In case you missed it, an election has been called for Quebec, with a vote scheduled for April 7.
According to polls and political analysts, top issues include the usual mix, such as the economy, jobs and taxes. That’s usually plenty, but there’s also a large provincial deficit, crumbing infrastructure and various social issues, including long-standing corruption scandals. (A summary of provincial election coverage from the Montréal Gazette can be found here.)
Such elections are normally of greatest interest within the province in question. This one, though, could easily have profound implications for all of Canada.
Here’s a thumbnail-sketch. The Parti Québécois, headed by Pauline Marois, won a minority government back in September of 2012, meaning it could not act without some support from one or more opposing parties. Marois says government is at a stalemate and she needs to seek a majority. But a majority win for that party could bring the question of national unity back to the fore.
Why? Well, two reasons. First, a key campaign plank of the PQ is the passage of Bill 60, the Quebec Charter of Values, a highly controversial piece of legislation which would ban the wearing of conspicuous religious symbols for public employees. Some experts say the bill’s provisions stand in direct conflict with the Canadian Charter of Rights and Freedoms.
Second is the cause of separatism, that Quebec should exist as its own country. Some observers say that long-held dream is fading, due to shifts in age and population. Sovereignty just doesn’t seem to carry the same appeal among younger voters, and it’s not overly attractive to Quebec’s growing urban immigrant population. In short, that cause may be at a now-or-never juncture.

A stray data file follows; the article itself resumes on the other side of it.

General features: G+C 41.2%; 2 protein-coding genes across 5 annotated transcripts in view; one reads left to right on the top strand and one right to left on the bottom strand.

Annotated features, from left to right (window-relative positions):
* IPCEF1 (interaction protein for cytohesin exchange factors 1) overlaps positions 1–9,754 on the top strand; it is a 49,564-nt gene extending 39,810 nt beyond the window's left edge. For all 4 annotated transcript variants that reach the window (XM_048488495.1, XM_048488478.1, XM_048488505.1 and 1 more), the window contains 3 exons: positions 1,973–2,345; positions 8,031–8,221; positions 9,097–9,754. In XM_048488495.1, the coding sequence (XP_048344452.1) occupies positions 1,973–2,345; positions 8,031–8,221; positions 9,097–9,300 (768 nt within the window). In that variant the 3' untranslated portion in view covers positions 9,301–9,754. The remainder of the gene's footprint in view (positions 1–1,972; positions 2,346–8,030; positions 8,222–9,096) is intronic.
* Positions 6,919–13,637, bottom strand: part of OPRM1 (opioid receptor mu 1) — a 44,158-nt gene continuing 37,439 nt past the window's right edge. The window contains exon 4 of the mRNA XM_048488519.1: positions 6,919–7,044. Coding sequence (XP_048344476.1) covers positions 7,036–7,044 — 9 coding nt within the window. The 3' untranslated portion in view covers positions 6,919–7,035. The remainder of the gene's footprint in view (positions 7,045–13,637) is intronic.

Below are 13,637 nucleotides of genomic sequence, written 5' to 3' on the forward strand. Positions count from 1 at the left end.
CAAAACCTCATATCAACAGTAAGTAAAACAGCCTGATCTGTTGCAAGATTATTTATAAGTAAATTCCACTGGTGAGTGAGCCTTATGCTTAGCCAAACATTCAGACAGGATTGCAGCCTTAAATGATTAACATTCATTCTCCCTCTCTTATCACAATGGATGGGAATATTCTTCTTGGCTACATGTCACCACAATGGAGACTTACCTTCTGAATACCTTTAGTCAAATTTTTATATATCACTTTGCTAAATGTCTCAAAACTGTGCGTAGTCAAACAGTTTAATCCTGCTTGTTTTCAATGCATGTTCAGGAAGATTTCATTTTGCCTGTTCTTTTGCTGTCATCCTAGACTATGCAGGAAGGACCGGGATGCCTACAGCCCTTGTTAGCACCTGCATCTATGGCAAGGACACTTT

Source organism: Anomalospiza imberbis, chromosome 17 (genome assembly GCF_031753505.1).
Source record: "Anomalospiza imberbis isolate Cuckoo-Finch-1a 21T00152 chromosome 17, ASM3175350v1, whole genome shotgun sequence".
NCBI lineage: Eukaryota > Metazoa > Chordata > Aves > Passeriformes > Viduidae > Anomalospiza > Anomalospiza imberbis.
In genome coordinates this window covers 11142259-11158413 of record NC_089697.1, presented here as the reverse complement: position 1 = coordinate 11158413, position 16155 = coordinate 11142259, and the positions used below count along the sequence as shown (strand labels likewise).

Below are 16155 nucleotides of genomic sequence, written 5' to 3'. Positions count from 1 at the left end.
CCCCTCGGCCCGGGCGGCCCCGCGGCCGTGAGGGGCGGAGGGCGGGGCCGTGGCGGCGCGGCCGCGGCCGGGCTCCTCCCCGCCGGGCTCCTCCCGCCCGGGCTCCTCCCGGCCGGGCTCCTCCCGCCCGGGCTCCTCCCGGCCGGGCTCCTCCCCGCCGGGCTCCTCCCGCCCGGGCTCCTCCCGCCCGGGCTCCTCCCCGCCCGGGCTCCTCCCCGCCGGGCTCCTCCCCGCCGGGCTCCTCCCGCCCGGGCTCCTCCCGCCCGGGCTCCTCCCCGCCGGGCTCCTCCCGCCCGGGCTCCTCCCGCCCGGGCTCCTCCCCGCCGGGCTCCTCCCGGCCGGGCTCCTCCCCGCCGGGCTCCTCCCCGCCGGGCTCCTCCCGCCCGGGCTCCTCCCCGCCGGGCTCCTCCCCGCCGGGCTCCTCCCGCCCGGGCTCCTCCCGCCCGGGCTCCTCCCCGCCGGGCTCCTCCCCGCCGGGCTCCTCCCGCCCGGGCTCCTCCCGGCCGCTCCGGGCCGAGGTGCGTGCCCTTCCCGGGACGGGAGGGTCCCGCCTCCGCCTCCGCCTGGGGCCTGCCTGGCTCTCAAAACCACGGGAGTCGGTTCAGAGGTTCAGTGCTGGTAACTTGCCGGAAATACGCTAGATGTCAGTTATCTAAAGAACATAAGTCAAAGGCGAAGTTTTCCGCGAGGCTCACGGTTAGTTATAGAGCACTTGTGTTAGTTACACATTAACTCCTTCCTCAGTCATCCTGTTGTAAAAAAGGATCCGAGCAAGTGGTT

As discussed by Jeffery Simpson in the Globe and Mail:
How to respond to the latest threat of Quebec secession will be an unavoidable issue for all federal parties. Which one will benefit remains unknown.
What can be predicted with some certainty is the rest of Canada’s initial reaction to a PQ victory: annoyance mixed with boredom and intransigence. “Not this again” will be the widespread response.
If Quebeckers believe that voting PQ means putting a knife to Canada’s throat, they should think again. The ROC [rest of Canada] is fed up with these threats. As Rhett Butler said to Scarlett O’Hara in Gone With The Wind, “Frankly, my dear, I don’t give a damn.”
Thus far the federal parties and their leaders are treading very cautiously. So much so that Michael Den Tandt of Postmedia News asks: “In Quebec election fight, who will speak for Canada?
…it’s just not good enough, this time out, for federal politicians or any federalists at all to sit on their hands, or on the sidelines, whatever their tactical or strategic rationales may be, and hope for the best. They should make the case for Canada; they should tell Quebecers now, not later, why the Charter of Quebec values is wrong, what the consequences of another referendum will be, and that a vote for the PQ is a vote for trouble, at best, and the breakup of the country, at worst. The stakes have not been higher, since 1995. Canadians have a right to expect that someone, speaking on their behalf, will say so.
Voters in any given place naturally resent outside pressure or interference. That’s especially true for Quebec, which does have history and concerns that are not shared by the rest of Canada. Hence the abundance of tip-toeing caution.
CBC says Conservative Prime Minister Stephen Harper has spoken privately with NDP Opposition Leader Thomas Mulcair on the issue. Huffington Post Canada reported that those private conversations extended to provincial leaders as well. For those who don’t remember it in person, the same Huff Post article includes a pictorial retrospective of the last referendum on separation in 1995.
Those are some of the reasons why this election may loom larger than most in Quebec and Canada.